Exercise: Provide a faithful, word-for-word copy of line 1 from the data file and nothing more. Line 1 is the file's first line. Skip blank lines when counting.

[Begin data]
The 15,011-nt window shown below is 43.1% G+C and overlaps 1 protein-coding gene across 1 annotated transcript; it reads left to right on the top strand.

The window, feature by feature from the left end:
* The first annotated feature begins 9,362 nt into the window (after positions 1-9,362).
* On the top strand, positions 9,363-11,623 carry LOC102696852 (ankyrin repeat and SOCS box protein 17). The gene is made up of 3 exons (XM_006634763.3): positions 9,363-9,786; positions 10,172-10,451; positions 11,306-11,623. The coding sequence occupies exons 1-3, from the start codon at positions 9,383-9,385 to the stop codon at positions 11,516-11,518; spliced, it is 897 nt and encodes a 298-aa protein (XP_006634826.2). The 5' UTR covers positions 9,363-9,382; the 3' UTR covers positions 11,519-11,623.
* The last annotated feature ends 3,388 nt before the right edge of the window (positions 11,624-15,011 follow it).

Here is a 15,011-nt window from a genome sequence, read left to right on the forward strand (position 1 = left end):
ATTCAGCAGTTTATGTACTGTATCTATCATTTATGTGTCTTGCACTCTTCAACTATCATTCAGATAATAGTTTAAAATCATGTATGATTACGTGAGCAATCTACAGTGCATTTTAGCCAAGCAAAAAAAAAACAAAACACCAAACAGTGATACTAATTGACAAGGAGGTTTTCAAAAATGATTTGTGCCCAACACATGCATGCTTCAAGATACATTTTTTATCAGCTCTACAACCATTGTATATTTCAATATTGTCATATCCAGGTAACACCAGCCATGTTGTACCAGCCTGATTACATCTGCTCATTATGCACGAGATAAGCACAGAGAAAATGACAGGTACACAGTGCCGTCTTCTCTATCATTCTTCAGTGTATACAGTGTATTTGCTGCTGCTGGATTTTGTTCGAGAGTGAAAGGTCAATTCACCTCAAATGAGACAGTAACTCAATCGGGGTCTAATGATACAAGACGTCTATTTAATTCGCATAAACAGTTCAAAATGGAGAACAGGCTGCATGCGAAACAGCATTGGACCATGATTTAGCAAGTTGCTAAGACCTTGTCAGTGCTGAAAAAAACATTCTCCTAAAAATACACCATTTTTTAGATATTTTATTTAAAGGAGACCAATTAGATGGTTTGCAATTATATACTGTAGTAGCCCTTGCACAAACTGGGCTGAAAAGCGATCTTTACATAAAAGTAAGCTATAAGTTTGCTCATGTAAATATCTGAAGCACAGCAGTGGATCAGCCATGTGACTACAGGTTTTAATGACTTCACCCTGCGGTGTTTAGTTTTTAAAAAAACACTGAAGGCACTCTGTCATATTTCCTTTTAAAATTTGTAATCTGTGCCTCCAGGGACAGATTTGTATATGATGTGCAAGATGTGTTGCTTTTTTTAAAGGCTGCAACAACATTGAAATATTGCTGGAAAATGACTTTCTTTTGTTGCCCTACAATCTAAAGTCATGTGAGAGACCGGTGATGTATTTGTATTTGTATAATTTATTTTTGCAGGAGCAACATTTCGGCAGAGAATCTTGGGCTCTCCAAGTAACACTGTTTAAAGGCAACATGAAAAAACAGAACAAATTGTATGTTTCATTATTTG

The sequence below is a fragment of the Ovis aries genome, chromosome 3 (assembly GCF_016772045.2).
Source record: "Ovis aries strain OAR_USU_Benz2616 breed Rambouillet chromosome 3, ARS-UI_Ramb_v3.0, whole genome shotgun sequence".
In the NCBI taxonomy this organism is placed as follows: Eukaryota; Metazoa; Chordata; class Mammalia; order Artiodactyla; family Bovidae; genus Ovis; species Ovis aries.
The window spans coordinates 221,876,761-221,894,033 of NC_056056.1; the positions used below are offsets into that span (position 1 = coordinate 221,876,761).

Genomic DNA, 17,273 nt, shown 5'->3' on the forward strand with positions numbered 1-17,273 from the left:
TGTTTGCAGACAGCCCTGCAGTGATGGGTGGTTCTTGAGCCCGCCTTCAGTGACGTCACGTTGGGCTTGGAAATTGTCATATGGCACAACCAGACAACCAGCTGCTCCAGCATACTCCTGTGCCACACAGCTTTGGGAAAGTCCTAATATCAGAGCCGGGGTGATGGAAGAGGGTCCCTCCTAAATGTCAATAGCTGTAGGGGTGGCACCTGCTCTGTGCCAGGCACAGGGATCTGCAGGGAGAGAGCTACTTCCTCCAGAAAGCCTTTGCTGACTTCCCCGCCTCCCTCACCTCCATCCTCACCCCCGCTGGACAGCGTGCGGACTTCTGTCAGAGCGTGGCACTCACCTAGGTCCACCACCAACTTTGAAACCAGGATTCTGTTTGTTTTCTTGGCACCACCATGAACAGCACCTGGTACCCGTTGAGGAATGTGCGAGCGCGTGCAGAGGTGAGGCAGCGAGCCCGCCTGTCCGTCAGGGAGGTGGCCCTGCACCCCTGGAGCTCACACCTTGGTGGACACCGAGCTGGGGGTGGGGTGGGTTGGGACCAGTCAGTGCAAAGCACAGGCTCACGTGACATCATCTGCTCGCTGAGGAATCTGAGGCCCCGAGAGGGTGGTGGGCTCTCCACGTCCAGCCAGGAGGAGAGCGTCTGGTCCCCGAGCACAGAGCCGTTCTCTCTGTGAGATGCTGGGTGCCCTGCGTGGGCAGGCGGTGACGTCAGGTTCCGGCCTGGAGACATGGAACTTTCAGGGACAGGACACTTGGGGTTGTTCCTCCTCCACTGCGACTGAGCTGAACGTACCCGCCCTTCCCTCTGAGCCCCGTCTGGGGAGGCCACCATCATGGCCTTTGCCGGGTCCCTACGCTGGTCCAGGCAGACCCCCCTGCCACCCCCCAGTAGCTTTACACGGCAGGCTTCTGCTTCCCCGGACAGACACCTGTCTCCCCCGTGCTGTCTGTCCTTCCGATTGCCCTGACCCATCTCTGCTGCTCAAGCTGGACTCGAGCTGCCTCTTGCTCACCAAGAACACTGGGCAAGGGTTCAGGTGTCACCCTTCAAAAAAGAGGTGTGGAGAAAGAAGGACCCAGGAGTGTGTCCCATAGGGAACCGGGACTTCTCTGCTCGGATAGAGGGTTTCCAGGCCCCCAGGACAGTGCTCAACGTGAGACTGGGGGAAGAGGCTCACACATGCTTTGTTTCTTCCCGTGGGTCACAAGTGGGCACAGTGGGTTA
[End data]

The 15,011-nt window shown below is 43.1% G+C and overlaps 1 protein-coding gene across 1 annotated transcript; it reads left to right on the top strand.